must be scored with Stereo Action in mind, as if it were a new and dominating musical
instrument or voice. An elaborate system of charting each and every instrument for
proper stereo placement guides the actual scoring. In addition to the musical
annotation, a companion series of non-musical diagrams for the studio work is
developed.

This wedding of musical artistry and electronic creativity produces Stereo Action —
literally, the sound your eyes can follow.

GUIDE TO LISTENING

SIDE 1

LA RASPA—If Esquivel has a favorite instrument, it must be the "scratcher" (a gourd
with grooves cut in it). The sound from this humble and homely device is heard darting
from left to right and back erratically, then settling into a meandering six-eight pattern
that characterizes the entire number. Surrounding the "scratcher" are horns answered
by flutes, Spanish guitar against steel guitar, and Esquivel's piano complemented by the
vocal group. Listen also for the voices singing "eh" syllables and the gay lope of three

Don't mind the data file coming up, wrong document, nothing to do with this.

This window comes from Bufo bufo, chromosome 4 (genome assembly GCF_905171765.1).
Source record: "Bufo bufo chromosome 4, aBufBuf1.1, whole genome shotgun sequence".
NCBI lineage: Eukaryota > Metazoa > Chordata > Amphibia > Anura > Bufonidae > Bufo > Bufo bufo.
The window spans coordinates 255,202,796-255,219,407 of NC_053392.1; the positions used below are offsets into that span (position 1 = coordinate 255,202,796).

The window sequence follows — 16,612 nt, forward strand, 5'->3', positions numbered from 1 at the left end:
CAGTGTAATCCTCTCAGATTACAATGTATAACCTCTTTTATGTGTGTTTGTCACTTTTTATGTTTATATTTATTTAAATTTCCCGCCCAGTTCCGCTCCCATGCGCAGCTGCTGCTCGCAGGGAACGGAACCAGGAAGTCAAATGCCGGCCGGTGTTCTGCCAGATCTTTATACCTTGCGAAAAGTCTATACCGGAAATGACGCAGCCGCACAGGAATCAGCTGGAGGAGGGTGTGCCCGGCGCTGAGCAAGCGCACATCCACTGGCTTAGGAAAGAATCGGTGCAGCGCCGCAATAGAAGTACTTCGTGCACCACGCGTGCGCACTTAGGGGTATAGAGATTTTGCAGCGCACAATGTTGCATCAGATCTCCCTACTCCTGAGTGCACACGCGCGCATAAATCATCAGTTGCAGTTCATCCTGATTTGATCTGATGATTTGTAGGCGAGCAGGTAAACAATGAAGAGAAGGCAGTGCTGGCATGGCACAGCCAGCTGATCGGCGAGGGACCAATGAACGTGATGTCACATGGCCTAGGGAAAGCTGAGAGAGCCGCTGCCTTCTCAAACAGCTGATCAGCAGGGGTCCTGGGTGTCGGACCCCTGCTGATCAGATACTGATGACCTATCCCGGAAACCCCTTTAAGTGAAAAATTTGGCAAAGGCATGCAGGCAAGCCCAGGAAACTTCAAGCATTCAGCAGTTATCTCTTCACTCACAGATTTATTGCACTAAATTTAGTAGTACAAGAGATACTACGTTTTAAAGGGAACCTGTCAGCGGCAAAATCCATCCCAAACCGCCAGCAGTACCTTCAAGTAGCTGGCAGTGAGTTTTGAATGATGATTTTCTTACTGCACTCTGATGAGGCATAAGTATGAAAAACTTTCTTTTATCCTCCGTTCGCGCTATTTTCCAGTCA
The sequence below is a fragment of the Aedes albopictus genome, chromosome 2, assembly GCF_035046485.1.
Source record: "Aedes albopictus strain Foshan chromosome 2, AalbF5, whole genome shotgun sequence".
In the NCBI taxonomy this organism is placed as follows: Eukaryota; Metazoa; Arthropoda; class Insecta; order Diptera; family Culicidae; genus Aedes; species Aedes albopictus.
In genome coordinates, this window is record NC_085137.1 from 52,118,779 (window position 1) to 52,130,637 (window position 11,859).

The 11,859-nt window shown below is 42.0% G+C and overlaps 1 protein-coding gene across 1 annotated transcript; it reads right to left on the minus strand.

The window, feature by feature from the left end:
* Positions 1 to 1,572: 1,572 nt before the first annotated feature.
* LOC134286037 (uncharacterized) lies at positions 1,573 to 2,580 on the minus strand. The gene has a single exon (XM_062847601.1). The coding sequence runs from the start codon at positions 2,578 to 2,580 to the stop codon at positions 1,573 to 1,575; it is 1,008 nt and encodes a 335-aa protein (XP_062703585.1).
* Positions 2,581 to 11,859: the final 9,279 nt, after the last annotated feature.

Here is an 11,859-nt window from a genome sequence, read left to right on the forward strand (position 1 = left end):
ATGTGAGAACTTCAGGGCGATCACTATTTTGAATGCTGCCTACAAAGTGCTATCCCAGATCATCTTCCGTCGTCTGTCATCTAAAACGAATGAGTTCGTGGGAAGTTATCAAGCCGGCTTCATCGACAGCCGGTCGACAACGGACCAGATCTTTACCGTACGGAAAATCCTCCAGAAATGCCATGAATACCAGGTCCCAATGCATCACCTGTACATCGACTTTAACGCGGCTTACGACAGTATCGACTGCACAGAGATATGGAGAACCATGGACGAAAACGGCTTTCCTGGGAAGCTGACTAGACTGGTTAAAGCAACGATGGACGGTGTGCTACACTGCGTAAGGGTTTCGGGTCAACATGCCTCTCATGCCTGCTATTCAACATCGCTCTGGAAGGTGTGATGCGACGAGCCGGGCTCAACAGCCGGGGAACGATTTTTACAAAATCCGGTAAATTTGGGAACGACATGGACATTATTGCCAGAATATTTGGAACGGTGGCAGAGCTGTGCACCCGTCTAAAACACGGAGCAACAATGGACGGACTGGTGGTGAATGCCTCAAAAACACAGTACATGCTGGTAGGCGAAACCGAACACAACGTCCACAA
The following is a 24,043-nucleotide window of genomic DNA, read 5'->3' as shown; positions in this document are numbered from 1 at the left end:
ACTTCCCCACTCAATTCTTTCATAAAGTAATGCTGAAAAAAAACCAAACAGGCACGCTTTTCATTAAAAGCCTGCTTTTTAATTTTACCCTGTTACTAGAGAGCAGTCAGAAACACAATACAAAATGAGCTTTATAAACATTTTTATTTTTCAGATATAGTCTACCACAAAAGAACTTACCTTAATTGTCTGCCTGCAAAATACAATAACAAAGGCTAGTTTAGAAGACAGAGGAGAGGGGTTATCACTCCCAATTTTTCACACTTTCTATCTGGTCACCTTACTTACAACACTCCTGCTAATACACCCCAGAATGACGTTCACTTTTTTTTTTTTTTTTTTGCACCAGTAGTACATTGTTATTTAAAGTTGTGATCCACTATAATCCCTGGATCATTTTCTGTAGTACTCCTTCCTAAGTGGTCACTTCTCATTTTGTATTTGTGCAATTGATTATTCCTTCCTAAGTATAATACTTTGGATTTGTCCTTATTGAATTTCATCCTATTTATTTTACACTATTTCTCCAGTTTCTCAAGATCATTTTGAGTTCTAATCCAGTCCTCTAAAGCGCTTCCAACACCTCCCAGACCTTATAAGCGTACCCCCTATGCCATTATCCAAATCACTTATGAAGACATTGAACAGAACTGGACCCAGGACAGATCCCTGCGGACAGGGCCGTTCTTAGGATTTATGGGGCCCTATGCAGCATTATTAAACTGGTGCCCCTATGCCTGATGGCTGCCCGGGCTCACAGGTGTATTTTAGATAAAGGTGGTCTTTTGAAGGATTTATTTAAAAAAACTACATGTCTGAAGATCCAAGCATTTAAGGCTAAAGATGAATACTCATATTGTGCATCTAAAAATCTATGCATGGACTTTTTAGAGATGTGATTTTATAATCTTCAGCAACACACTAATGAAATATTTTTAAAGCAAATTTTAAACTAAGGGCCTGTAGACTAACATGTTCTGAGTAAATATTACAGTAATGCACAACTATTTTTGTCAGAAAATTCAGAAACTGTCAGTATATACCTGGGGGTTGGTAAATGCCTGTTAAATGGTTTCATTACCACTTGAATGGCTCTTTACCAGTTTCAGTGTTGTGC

alto flutes passing across the sound spectrum. (BMI 1:49)

ADIOS, MARIQUITA LINDA-The sensuous beauty of the classical Spanish guitar opens
his band. As it moves from right to left, the piano seems to follow with raindrop notes.
This slow and intriguing pursuit continues through the first statement of the melody, to
be affirmed by the deep authority of a bass accordion. Next, the near-genius whistling
of Muzzy Marcellino is heard in duet with a soprano voice. Toward the end, the
xylophone is heard on the left and repeated electronically on the right. Again at the
end, the alto flute does some speaker-to-speaker play. (BMI 3:12)

JESUSITA EN CHIHUAHUA—Ay, Ma-ma! Here's a fiesta in sound as the chorus sings
and claps hands across the room. Guitar and accordion exchange sides, followed by a
galloping xylophone. The interplay between hard-mallet vibes and piano is fascinating;
voices pick up this melody and cross sides in a rapid "tu-ku-tu-ku" style. From there on
it's a symphony motion of mariachi-type trumpets, voices and guitars. (BMI 2:18)

CACHITO (Pedacito)-Alto flutes at the left echo the muted trumpets, setting tempo for
a muffled Spanish guitar which moves back and forth in company with the claves. The
melody is firmly established at the left by a booming bass accordion (another of
Esquivel's favorites). The xylophone crosses right to left as Muzzy Marcellino picks up
the very whistle-able tune. Pick out the crossing of muted trumpets and accordion just
before the girls sing "Cachito." Trumpets then cross with the "pow-pow" vocal group
and the steel guitar zings left to right on a trill. The girls serenade "Cachito" to the end,
with Muzzy's help. (BMI 2:21)